Reading Circle books until November

Discuss new titles or with new people the 4th Thursday of the month at 6:30 pm in the Library Community Room.

August 22, 2019 There There by Tommy Orange

Presented by Dorothy C.

Here's the thing about There There, the debut novel by Native American author Tommy Orange: Even if the rest of its story were just so-so — and it's much more than that — the novel's prologue would make this book worth reading….….There There is pithy and pointed. With a literary authority rare in a debut novel, it places Native American voices front and center before readers' eyes. (From NPR Review by Maureen Corrigan)       

One of the Best Books of the Year: The Washington Post, NPR, Time, O, The Oprah Magazine, San Francisco Chronicle, Entertainment Weekly, The Dallas Morning News, Buzzfeed, BookPage, Publishers Weekly, Library Journal, The New York Times Book Review, Kirkus Reviews

September 26, 2019 The Only Woman in the Room by Marie Benedict

Click on Reading Circle Books until November to read more.

Presented by Karen S.

She possessed a stunning beauty. She also possessed a stunning mind. Could the world handle both? Her beauty almost certainly saved her from the rising Nazi party and led to marriage with an Austrian arms dealer. Underestimated in everything else, she overheard the Third Reich's plans while at her husband's side, understanding more than anyone would guess. She devised a plan to flee in disguise from their castle, and the whirlwind escape landed her in Hollywood. She became Hedy Lamarr, screen star. But she kept a secret more shocking than her heritage or her marriage: she was a scientist. And she knew a few secrets about the enemy. She had an idea that might help the country fight the Nazis? if anyone would listen to her. A powerful novel based on the incredible true story of the glamour icon and scientist whose groundbreaking invention revolutionized modern communication. (From Google Books)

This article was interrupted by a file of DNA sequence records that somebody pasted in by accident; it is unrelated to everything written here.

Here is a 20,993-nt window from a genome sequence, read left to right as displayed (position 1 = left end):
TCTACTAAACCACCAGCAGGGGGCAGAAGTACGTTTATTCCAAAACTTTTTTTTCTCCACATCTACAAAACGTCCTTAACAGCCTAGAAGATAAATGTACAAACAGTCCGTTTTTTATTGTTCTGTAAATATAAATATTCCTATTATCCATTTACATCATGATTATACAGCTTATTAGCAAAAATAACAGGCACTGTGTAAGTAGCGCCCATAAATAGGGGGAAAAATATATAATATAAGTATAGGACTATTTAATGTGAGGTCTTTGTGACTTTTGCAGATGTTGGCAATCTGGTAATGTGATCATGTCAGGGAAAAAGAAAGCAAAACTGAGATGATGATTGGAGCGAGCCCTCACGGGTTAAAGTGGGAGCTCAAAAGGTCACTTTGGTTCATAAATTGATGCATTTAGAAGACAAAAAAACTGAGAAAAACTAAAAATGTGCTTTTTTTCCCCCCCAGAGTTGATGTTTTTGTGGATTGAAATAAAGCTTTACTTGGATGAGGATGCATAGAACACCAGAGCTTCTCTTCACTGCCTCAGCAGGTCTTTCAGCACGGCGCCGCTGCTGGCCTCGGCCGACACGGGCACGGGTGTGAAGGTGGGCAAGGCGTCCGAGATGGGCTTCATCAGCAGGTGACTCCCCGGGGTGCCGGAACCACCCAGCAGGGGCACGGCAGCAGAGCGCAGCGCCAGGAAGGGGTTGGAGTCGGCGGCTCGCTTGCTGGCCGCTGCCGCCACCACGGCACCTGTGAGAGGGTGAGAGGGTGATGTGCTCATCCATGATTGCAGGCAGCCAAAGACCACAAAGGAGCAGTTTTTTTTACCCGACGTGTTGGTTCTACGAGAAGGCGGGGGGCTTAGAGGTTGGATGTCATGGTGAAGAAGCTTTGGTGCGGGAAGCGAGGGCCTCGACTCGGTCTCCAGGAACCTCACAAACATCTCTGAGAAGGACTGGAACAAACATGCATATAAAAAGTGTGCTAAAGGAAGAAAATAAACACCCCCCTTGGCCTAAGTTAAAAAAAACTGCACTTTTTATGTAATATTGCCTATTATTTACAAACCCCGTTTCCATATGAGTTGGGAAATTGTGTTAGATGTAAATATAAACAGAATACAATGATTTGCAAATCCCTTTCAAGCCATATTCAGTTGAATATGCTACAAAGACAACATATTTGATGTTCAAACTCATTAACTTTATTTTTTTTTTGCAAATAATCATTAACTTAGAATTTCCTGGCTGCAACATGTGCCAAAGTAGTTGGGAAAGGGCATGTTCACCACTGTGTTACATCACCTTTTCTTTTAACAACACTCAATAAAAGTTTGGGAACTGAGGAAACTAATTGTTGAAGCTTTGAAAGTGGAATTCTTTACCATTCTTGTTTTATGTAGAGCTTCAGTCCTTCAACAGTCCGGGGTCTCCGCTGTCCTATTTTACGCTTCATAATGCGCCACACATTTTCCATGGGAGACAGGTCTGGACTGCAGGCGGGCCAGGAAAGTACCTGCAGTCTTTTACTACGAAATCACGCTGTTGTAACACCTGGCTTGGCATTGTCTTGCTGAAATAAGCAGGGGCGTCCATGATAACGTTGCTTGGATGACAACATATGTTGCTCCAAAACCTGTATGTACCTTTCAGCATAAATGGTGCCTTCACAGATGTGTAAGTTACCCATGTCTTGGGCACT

October 24, 2019 The Wife by Alafair Burke

Presented by: Carol S.

His Scandal, Her Secret

When Angela met Jason Powell while catering a dinner party in East Hampton, she assumed their romance would be a short-lived fling, like so many relationships between locals and summer vistors. To her surprise, Jason, a brilliant economics professor at NYU, had other plans, and they married the following summer. For Angela, the marriage turned out to be a chance to reboot her life. She and her son were finally able to move out of her mother's home to Manhattan, where no one knew about her tragic past. Six year later, thanks to a bestselling book and a growing media career, Jason has become a cultural lightning rod, placing Angela near the spotlight she worked so carefully to avoid. When a college intern accuses Jason of inappropriate behavior, and another woman, Kerry Lynch, comes forward with an even more troublin allegation, their perfect life begins to unravel. Jason insists he is innocent, and Angela believes him. But when Kerry disappears, Angela is force to take a closer look—at both the man she married and the woman she chose not to believe. (From the back cover)

 

FINISHED BOOKS

April 25, 2019 Sutton by J. R. Moehringer 

Presented by Mary Ann